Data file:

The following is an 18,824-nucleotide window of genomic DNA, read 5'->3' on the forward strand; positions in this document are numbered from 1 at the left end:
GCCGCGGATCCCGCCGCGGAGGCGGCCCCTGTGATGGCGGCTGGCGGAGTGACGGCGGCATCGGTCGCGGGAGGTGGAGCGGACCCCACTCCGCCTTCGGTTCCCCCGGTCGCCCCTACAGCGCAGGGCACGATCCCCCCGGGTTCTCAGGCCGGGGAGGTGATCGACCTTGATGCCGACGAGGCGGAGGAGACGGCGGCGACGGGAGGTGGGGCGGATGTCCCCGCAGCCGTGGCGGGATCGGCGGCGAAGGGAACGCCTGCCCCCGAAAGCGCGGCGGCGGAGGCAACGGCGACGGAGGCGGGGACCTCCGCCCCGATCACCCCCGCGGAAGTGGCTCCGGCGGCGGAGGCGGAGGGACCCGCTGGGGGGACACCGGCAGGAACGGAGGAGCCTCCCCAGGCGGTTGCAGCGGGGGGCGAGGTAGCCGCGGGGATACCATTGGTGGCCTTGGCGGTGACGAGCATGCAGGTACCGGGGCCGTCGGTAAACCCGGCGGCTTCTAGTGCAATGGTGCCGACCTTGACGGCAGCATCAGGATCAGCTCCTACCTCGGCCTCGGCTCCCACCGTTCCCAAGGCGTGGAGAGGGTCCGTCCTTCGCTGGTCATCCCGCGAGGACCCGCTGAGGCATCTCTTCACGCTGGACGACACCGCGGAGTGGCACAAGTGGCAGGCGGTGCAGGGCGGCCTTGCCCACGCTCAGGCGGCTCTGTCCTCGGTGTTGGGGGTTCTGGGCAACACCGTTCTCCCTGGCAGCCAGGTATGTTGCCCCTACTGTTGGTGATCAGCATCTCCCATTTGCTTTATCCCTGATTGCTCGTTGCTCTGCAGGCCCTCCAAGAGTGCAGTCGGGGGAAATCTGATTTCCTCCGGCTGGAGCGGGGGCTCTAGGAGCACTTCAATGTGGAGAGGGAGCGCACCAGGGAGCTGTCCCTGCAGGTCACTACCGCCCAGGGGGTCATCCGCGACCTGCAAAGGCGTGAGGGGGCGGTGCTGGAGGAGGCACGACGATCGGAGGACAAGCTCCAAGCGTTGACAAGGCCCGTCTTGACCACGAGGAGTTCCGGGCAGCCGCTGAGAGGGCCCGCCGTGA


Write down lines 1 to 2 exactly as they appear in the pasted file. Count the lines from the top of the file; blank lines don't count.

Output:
The following is an 18,824-nucleotide window of genomic DNA, read 5'->3' on the forward strand; positions in this document are numbered from 1 at the left end:
GCCGCGGATCCCGCCGCGGAGGCGGCCCCTGTGATGGCGGCTGGCGGAGTGACGGCGGCATCGGTCGCGGGAGGTGGAGCGGACCCCACTCCGCCTTCGGTTCCCCCGGTCGCCCCTACAGCGCAGGGCACGATCCCCCCGGGTTCTCAGGCCGGGGAGGTGATCGACCTTGATGCCGACGAGGCGGAGGAGACGGCGGCGACGGGAGGTGGGGCGGATGTCCCCGCAGCCGTGGCGGGATCGGCGGCGAAGGGAACGCCTGCCCCCGAAAGCGCGGCGGCGGAGGCAACGGCGACGGAGGCGGGGACCTCCGCCCCGATCACCCCCGCGGAAGTGGCTCCGGCGGCGGAGGCGGAGGGACCCGCTGGGGGGACACCGGCAGGAACGGAGGAGCCTCCCCAGGCGGTTGCAGCGGGGGGCGAGGTAGCCGCGGGGATACCATTGGTGGCCTTGGCGGTGACGAGCATGCAGGTACCGGGGCCGTCGGTAAACCCGGCGGCTTCTAGTGCAATGGTGCCGACCTTGACGGCAGCATCAGGATCAGCTCCTACCTCGGCCTCGGCTCCCACCGTTCCCAAGGCGTGGAGAGGGTCCGTCCTTCGCTGGTCATCCCGCGAGGACCCGCTGAGGCATCTCTTCACGCTGGACGACACCGCGGAGTGGCACAAGTGGCAGGCGGTGCAGGGCGGCCTTGCCCACGCTCAGGCGGCTCTGTCCTCGGTGTTGGGGGTTCTGGGCAACACCGTTCTCCCTGGCAGCCAGGTATGTTGCCCCTACTGTTGGTGATCAGCATCTCCCATTTGCTTTATCCCTGATTGCTCGTTGCTCTGCAGGCCCTCCAAGAGTGCAGTCGGGGGAAATCTGATTTCCTCCGGCTGGAGCGGGGGCTCTAGGAGCACTTCAATGTGGAGAGGGAGCGCACCAGGGAGCTGTCCCTGCAGGTCACTACCGCCCAGGGGGTCATCCGCGACCTGCAAAGGCGTGAGGGGGCGGTGCTGGAGGAGGCACGACGATCGGAGGACAAGCTCCAAGCGTTGACAAGGCCCGTCTTGACCACGAGGAGTTCCGGGCAGCCGCTGAGAGGGCCCGCCGTGA